Shortcuts to the M2M Marketplace

Sensors Insights by Scott Schwalbe

Defining M2M

We're all pretty familiar with M2M, the machine-to-machine connectivity that powers the emerging Internet of Things (IoT). It's all about data transfer and the data can be as simple as an on-off signal. It can be more involved as, say, a text message. Or it can be as large as a multi-megabyte stream of continuous digital information.

The name says it all. Sensors and a gateway (the first "M") gather data and direct it over some medium. That medium—the "2" (or "to") in M2M—could be wire, cable, Wi-Fi, Bluetooth, ZigBee, or the cellular network. And at the receiving end, the medium connects to some sort of device (the second "M") that displays, stores, or acts upon the data.

But for developers there's another, equally critical "M" to consider: the market. M2M technology is somewhere between its infancy and its early adolescence and, as kids do, is growing like crazy. The good news is that the market is gobbling up innovations as quickly as they appear, as customers recognize the competitive value of being able monitor remote systems and of being able to make decisions informed by input from remote locations. The bad news for developers is that if you've thought of it, chances are good that others have as well (or soon will), so the best way to claim your piece of the market and maximize the return on your idea is to get to market (that final "2M") as quickly and cleanly as possible.

What & How

One of the keys to speeding products to market is determining what to build and what to buy. Successful bakers don't grow or grind their own wheat; they depend on farmers and millers for their flour so they can focus their efforts on developing innovative recipes. So it is with product developers, and one of the areas in which they face make-or-buy choices is cellular connectivity for their M2M devices.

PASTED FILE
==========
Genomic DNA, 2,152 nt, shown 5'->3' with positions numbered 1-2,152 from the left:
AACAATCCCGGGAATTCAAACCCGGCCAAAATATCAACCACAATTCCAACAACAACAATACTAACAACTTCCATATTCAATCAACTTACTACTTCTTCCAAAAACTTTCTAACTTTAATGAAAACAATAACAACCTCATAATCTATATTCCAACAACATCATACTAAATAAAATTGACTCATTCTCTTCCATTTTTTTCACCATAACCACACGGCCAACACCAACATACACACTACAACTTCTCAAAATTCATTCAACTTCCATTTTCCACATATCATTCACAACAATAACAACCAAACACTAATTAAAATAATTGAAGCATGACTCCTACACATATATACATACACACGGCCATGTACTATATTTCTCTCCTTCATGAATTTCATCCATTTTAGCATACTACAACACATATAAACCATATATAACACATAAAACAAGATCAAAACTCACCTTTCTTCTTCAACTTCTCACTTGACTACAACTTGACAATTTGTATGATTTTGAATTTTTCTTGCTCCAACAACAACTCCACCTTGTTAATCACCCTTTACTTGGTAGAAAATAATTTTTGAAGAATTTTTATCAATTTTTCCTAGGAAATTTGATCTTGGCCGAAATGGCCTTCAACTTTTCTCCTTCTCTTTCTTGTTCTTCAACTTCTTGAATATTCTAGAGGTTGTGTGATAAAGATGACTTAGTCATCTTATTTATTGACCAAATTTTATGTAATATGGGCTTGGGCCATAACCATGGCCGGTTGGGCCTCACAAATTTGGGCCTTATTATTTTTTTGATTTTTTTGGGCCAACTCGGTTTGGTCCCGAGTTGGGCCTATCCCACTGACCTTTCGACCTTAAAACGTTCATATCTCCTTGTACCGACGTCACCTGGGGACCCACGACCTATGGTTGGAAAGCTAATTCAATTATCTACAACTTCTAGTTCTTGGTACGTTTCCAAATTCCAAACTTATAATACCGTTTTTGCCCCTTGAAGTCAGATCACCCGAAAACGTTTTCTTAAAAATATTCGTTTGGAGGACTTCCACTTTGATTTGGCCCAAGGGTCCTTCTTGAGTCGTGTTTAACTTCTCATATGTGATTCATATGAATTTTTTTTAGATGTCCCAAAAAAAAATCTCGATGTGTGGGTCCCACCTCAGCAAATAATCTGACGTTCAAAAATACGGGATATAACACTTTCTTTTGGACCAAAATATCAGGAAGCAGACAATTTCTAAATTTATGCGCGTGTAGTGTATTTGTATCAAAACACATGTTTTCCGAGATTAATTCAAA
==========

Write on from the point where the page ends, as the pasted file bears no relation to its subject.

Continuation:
It's relatively easy to find modules for integrating connectivity via Ethernet or short-range radio, e.g. Wi-Fi. But for longer distances nothing beats cellular. It's available almost everywhere and allows direct connection to virtually any location on the planet. It's relatively inexpensive and with the appropriate modem can carry anything from the occasional text to large steady streams of data. And unlike hardwired options it cannot be cut either accidently of maliciously.

The challenge is the relative complexity of implementation of cellular as opposed to short-haul technologies like Wi-Fi. Cellular connectivity, on the other hand, can be a whole lot trickier. The FCC and cellular carriers are both very particular about what broadcasts over the cellular network, so devices that do so must be certified by both the FCC and the carrier, and that certification is a very different and separate process from that of product development. Certification testing of cellular modems is rigorous. It can take six or more months and cost as much as 50 thousand dollars. The delay can keep otherwise-market-ready products off the shelf, and the cost is hard to justify unless you can be sure of selling a whole lot of product. The logical alternative is to buy pre-certified cellular modems, saving both development and certification time and cost.